If you ever plan on going on a cringe-fest, head my advice: type in ‘Vintage Fashion Advertisements’ on your google search bar. What will follow is a bombardment of blatantly sexist and misogynist caricatures which should hopefully make you go:
“Heck! The world has changed!”
But has it?
Clearly, if one of those Van Heusen advertisements were to be published on the front page of a leading daily in today’s world, we all know what would follow. A huge outcry, fierce debates and #boycottVanHeusen trending on twitter. Yet, even today most of the media platforms share a hate-hate relationship with the concept of equality. Advertisements have played a huge role in reinforcing gender roles. Their number one aim is to influence potential buyers. And how do you do that? By appealing to the norms and trends that already exist in society.
We live in confusing times. On one hand we have people backing a list of 72 genders and on the other hand, we have parents who buy truck toys for boys and dolls for girls as a rule of thumb. Then we have people who commit infanticide and treat women as nothing more than mere objects.
In this article, I want to focus on the people on the other hand and the subtle sexism that society forcefully feeds us, shaping our identity, views, opinions, and perspectives.
Analyzing advertisements is like opening a can of worms. Falling down a rabbit hole. It is problematic at so many levels yet so ‘in your face’. From Kinder Joy demarcating its eggs into pink and blue to Snickers tagline “Bhukh Lagi to tu ladki ban jata hai” (You harp on like a girl when you are hungry), there’s no point in calling out brands about their fundamentally skewed outlooks. Yet, it is interesting to note some of the clichés advertisers so deeply believe in. And they are not entirely at blame. Sexism sells. Society assumes the role of the friendly Indian host at the dinner table who just can’t stop themselves from saying “Have a little more” proceeding to shove down dollops of prefixed gender roles down your throat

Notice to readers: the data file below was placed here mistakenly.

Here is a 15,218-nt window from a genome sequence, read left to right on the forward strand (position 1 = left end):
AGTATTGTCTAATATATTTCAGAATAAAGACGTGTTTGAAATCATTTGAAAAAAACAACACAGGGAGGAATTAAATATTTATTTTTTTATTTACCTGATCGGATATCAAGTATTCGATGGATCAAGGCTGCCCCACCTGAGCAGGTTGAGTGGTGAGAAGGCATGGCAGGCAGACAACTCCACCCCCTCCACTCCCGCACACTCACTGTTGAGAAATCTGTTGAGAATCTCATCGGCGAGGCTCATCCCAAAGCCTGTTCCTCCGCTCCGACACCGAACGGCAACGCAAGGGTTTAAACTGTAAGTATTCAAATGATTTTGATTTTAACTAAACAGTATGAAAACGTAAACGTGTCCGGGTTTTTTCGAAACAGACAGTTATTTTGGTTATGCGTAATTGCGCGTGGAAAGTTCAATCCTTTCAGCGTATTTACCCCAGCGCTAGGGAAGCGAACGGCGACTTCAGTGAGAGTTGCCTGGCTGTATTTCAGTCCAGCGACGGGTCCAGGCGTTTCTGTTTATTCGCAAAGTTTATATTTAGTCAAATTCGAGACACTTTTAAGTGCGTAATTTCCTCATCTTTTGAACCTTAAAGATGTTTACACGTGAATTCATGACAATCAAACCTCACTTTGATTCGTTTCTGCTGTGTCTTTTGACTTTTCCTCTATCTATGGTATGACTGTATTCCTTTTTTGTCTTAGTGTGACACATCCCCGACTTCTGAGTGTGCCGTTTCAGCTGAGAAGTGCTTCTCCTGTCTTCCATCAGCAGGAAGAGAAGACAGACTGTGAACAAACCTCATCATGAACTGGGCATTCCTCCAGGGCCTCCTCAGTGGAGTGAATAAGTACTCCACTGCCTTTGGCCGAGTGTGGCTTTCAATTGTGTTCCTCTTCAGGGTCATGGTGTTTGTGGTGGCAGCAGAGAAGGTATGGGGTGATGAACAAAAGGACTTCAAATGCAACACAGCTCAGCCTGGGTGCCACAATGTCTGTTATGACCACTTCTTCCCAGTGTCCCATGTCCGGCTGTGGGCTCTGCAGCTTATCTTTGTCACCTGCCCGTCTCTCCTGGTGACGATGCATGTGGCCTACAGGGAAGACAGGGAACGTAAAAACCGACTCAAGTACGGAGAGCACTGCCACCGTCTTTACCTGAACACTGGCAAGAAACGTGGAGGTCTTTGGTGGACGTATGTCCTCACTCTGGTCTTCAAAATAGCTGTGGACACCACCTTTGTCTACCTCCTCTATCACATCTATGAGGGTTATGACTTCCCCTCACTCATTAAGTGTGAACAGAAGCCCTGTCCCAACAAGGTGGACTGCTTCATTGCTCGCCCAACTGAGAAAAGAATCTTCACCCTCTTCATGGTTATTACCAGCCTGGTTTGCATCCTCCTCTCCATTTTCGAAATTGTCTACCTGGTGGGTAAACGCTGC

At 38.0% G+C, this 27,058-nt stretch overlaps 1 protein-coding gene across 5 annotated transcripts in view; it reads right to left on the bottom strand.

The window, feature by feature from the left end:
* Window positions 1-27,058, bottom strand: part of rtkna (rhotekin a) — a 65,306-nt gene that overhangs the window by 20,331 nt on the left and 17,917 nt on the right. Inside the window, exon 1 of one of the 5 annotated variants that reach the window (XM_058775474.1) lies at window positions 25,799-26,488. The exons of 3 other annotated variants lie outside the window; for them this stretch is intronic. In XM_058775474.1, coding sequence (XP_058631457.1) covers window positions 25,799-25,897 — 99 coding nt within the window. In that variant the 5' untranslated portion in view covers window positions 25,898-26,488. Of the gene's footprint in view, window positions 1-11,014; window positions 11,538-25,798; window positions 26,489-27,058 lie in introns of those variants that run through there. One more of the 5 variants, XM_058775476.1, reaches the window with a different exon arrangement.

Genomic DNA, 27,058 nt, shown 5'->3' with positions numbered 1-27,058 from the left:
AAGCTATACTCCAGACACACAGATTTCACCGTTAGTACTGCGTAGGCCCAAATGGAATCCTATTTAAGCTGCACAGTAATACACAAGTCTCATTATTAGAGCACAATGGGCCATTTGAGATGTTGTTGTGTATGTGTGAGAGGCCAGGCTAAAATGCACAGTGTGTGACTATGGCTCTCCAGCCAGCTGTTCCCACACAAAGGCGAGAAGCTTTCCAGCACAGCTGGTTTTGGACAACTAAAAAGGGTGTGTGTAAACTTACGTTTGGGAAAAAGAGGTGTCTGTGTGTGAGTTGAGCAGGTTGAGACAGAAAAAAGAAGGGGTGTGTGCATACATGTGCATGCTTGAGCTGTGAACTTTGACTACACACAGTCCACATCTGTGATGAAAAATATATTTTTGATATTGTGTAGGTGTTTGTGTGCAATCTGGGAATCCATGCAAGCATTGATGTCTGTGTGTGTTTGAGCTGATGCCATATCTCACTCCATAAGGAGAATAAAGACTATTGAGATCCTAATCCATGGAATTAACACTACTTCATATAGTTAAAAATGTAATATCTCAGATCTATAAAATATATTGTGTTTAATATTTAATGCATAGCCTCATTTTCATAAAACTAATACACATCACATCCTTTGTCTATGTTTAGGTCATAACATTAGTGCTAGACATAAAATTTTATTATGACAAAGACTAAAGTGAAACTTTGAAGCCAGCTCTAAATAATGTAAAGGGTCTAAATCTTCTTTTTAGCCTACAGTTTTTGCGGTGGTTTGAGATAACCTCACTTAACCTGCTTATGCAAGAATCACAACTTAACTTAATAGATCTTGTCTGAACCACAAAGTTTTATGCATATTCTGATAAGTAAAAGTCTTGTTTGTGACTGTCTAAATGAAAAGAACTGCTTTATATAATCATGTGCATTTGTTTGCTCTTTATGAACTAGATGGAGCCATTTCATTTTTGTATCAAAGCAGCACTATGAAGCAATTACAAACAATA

While biology determines your sex and is fairly clear cut, gender is a concept that lies more in murky waters. This is what makes gender roles a tricky subject but that is only if you like to believe that your reproductive organ should determine your role in society. Otherwise, it’s safe to say that “Gender roles” should be a term that is better off being extinct as the dodo.
But that would be an ideal society. The truth is that the socializing agents which include immediate family, school, peers, and media shape one’s understanding of identity and how they perceive themselves as members of this world. And this, in turn, leads to the shaping of the world they live in and the world they see in print and virtual screens. A world that represents ideas that are a false yet honest description of our understanding.
Here’s a compilation of a few sexist tropes that are so pervasive in our ecosystem, that we turn a blind eye to their existence. Or sometimes we recognize them and roll our eyes all the way back. Whatever be the case, here’s your guide to stereotype 101:
(Disclaimer: this ONLY represents the general scenario and clichés. There are many examples of advertisements as well as storylines that are refreshing and deviate from the mentioned archetype. Having said that, such examples are far and few and even when they try to promote equality, some wound up failing miserably, read: Gillette)
1. Does the kid have a problem? Trust the woman on her rescue mission.
It’s the mother who is concerned. Worried that the child isn’t eating enough, isn’t learning properly, is being bitten by mosquitoes, is rolling in the mud, failing school until another ‘woke’ mother comes up with the messiah cum product that changes their lives.
He is there. But mostly in the background.
2. The woman is an eye candy
Commercials will like us to believe that spraying a ton load of perfume will have women falling head over heels. Driving through dusty roads in your uber-cool car? Guess who’s waiting for you with a lasso in her hand and red smeared on her lips. And let’s just keep the problem with beauty standards away. That’s another dirty puddle altogether.
3. Cars? Alcohol? Power? You know it’s the dude who’s got to do the talking.
Men are encouraged to be tough, invulnerable, sexually precocious with absolutely no other goal in life. The cooked up “acceptable” version of manhood seems to forget qualities like thoughtfulness and rather bank on aggressive passion and conclude that looks, power and money are all that matters in the end.
4. Females in the kitchen, Males in the in restaurant
Anything that deals with household matters seem to fall on the dainty shoulders of women who strive to be perfect housewives. But what happens when the cooking gets paid and the cook becomes a chef? The script drops the first two letters of female.
5. Bringing peace through war
These are a specific breed of commercials that believe they are dismantling stereotypes but only do the opposite. There really isn’t much to say.
As consumers, as viewers, as people who are being directly impacted, the responsibility of discerning what is acceptable and what is not falls on our shoulders. Marketing is all about connection and controversy. Succeeding in either one will help to bring in the dollars. But if this is happening at the cost of sabotaging our identity, maybe we need to think twice. The U.K banned companies from using depictions of gender “that is likely to cause harm or serious or widespread offense.” Projects such as #llikeagirl seek to redefine gender roles and stereotypes. Teens are raising their voices against the use of excessive photoshop and unrealistic beauty standards.